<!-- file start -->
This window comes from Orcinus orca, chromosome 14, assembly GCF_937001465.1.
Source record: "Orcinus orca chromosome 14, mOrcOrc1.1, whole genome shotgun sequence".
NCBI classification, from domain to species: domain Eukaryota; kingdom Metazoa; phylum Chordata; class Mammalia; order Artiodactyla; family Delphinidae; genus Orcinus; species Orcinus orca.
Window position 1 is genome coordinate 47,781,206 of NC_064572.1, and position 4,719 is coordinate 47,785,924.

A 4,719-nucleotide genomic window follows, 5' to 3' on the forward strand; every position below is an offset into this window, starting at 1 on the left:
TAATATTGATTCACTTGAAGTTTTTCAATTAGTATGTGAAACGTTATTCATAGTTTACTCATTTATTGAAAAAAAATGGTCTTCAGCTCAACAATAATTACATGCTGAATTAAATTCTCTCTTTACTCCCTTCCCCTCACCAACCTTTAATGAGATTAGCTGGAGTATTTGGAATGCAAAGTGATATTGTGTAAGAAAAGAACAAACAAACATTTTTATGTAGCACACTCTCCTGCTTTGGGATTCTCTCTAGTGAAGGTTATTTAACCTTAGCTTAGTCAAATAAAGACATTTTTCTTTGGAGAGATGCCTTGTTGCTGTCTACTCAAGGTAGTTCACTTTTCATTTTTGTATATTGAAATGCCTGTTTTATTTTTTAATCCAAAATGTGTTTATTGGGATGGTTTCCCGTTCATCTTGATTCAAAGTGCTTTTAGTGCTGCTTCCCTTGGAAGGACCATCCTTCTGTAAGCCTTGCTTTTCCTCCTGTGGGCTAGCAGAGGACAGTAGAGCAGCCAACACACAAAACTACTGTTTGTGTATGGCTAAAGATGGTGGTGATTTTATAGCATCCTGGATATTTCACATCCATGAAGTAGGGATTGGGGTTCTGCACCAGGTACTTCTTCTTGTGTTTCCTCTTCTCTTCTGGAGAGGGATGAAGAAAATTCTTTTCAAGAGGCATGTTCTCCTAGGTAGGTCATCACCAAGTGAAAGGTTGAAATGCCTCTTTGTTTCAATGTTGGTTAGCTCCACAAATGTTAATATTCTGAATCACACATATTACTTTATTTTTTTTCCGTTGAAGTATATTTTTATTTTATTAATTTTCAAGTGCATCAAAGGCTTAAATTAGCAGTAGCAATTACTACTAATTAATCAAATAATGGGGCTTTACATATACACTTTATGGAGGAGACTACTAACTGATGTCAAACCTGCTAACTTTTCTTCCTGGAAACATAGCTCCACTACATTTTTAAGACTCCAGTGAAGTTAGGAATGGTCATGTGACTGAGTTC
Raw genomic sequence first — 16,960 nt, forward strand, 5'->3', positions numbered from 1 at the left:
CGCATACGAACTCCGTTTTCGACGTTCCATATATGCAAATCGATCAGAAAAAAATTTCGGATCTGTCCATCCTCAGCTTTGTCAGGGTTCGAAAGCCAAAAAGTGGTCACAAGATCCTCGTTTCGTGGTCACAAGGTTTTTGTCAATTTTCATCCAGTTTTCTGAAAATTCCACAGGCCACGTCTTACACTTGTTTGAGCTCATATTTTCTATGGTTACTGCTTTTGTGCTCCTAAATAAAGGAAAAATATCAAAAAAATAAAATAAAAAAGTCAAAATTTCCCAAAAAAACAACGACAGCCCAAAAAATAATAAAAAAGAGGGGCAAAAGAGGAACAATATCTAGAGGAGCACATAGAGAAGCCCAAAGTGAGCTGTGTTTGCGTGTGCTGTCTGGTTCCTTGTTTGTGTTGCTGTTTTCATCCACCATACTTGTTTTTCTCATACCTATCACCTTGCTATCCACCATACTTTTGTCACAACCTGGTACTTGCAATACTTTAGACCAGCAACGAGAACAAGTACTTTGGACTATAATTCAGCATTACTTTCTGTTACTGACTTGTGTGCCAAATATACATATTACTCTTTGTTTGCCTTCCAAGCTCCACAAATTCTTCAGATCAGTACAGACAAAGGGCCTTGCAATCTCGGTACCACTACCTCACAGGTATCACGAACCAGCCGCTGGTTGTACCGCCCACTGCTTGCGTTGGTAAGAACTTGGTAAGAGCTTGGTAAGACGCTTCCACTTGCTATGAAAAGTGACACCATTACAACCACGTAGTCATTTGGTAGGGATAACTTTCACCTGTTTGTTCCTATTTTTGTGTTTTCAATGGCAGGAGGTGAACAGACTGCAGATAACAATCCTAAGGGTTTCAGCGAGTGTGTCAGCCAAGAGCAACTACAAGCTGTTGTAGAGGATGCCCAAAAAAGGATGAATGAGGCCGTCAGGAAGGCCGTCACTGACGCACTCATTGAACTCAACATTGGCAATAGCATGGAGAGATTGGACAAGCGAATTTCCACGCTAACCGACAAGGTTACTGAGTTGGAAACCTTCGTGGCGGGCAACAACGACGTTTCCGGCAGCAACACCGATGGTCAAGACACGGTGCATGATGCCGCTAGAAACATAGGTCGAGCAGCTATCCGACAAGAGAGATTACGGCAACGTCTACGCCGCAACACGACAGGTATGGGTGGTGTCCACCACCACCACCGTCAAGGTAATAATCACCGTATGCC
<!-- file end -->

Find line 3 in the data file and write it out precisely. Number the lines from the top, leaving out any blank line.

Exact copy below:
NCBI classification, from domain to species: domain Eukaryota; kingdom Metazoa; phylum Chordata; class Mammalia; order Artiodactyla; family Delphinidae; genus Orcinus; species Orcinus orca.